Portraits of Wildflowers

Perspectives on Nature Photography

And now for the white of a white prickly poppy

with 11 comments

White Prickly Poppy Flowering with Other Wildflowers 9787

The fragile petals of Argemone albiflora account for the white in the white prickly poppy. Here’s an early one I found along Clovis Street in southeast Austin on March 25th. Compared to the flower’s bright white, the field beyond looks dull even though the sun was shining in a clear sky. The navy blue flowers were bluebonnets and the magenta ones were phlox. I’m not sure about the yellow wildflowers but I’ll give you my guess next time.

And here to complement the side view of the white prickly poppy is a close-up from May 9 in Great Hills Park that looks down into the center of one of these flowers. Can you say crinkled?

White Prickly Poppy Center 3930A

© 2016 Steven Schwartzman

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Written by Steve Schwartzman

May 14, 2016 at 5:06 AM

11 Responses

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  1. The combination of blue and magenta is unusual, and the lighting makes even the prickles look truly appealing. I had a white crinkle fabric shirt once that looked just like the texture in the close-up. After my mother ironed it for me, I had to learn to re-crinkle the fabric. The technique clearly wouldn’t work with petals, but no matter: the poppy’s self-crinkling.

    I was curious about Argemone, and found in the CRC World Dictionary of Plant Names that the word comes from the Greek argemon, or cataract. Apparently the plant (or at least some species) were reputed to cure cataracts. I don’t know about that, but they certainly delight my eyes.

    shoreacres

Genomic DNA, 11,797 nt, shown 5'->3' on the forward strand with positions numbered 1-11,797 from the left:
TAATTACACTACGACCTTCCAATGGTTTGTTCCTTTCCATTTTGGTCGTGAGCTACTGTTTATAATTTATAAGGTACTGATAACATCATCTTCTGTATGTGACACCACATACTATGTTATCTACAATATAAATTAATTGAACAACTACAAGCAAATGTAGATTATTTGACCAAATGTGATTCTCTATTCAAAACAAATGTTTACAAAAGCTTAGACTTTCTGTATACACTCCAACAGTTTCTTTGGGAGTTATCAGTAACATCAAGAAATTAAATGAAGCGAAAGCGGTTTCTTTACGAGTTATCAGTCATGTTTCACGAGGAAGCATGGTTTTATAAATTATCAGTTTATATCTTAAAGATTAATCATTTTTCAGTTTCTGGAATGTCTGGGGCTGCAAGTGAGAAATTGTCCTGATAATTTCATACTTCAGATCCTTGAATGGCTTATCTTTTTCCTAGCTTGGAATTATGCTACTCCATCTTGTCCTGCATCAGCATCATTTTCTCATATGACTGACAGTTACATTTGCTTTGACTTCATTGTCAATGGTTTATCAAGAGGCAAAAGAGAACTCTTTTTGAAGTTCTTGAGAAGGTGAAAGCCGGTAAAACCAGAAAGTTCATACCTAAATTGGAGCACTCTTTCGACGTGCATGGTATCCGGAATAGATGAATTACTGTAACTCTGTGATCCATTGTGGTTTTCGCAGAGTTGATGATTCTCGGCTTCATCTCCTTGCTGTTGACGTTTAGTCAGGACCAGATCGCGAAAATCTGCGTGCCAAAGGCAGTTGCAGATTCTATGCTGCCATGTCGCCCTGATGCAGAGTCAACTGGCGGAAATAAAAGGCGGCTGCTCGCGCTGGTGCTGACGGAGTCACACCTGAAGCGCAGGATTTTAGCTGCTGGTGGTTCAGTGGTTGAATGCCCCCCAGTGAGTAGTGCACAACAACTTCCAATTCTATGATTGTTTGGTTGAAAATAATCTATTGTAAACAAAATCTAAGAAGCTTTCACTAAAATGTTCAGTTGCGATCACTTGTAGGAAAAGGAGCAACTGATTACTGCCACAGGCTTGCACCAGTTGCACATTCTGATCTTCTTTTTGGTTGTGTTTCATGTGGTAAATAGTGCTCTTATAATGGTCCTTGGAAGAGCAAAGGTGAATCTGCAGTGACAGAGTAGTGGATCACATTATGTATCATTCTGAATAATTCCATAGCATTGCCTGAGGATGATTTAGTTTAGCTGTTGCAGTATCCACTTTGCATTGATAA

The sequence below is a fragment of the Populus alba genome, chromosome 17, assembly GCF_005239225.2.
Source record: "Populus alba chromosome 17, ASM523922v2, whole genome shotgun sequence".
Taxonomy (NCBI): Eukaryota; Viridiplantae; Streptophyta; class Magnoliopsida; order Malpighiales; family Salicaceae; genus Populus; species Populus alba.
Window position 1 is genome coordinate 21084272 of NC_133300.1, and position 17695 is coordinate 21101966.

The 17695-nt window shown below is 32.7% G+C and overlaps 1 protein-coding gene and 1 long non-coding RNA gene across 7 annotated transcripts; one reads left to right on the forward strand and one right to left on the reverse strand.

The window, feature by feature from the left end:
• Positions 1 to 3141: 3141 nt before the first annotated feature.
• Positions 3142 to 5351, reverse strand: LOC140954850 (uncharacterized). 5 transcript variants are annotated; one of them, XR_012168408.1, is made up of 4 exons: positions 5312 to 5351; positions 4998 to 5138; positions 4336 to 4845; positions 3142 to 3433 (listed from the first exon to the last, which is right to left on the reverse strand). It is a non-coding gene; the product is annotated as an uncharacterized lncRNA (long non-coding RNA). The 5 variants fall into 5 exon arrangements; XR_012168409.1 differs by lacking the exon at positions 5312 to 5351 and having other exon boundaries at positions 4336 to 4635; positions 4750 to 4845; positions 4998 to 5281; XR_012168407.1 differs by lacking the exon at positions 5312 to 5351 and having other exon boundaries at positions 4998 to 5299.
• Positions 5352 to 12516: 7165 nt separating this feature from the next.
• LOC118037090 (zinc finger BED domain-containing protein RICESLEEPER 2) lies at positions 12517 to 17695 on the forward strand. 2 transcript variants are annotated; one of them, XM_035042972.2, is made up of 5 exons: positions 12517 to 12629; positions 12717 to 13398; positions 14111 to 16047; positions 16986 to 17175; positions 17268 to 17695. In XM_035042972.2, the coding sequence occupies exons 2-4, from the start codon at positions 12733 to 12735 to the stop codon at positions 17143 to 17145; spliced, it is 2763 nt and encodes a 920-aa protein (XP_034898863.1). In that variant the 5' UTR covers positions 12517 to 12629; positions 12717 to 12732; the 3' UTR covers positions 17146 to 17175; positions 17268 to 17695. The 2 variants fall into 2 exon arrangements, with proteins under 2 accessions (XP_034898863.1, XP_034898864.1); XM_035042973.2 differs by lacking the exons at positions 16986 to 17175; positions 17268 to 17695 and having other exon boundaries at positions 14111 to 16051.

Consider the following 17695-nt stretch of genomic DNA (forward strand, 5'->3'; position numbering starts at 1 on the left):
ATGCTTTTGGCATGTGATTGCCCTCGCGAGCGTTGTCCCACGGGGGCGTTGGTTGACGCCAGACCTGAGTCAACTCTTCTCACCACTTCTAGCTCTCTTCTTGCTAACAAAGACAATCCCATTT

May 14, 2016 at 8:07 AM

    • Your first sentence raises the question of why certain combinations are less frequent than others, or even just plain rare. I’ve wondered in a similar way about cemeteries: ours are so bland, while those in some other cultures are more colorful and more picturesque. And since you brought up clothing, why is standard male clothing in the Western tradition so bland? Imagine a business meeting with everyone dressed like the natives in Guatemala.

      Shinners and Mahler’s notes that the name Argemone is from the Latin word (borrowed from Greek) for a cataract of the eye, as you said. Wikipedia says that “The generic name originated as αργεμωνη in Greek and was applied by Dioscorides to a poppy-like plant used to treat cataracts.” The important part of that is poppy-like, because the plants in the genus Argemone are native to the New World and Hawaii. The ancient Greeks and Romans wouldn’t have known the plants we call prickly poppies. Botanists recycled the Old World name to describe a New World genus.

      Steve Schwartzman

      May 14, 2016 at 8:33 AM

  2. Even your backgrounds put the majority of the flower “fields” I see here to shame…that is, if flowers felt shame. I doubt they do, although some believe they sense pain. I love flowers with a crinkled texture like this poppy.

    Steve Gingold

    May 14, 2016 at 12:33 PM

    • It’s an interesting admission you make that even the backgrounds here put your flower “fields” up there to shame. Things here have gotten good over the last few weeks, thanks to recent rains (with more today). I hope the balance will shift a bit for you as you get further into spring.

      Steve Schwartzman

      May 14, 2016 at 10:42 PM

  3. I like the crinkly petals. What a lovely flower.

    Beautywhizz

    May 14, 2016 at 2:33 PM

  4. You sure can say crinkled .. What a beautiful flower. In the last pic it resembles paper ..

    Julie@frogpondfarm

    May 14, 2016 at 10:37 PM

  5. […] no longer remember what the yellow wildflowers in the background of yesterday’s first picture were, but they could well have been tansy mustard, Descurainia pinnata, which was present in goodly […]

  6. Your second photo is amazing. It’s SO beautiful. You and Mother Nature are creating a great piece of art!!!!

    Truels

    May 20, 2016 at 2:46 PM

    • Thanks. As I see it, the crinkliness of the petals harmonizes with the seemingly centrifugal globe of stamens.

      Steve Schwartzman

      May 20, 2016 at 3:17 PM


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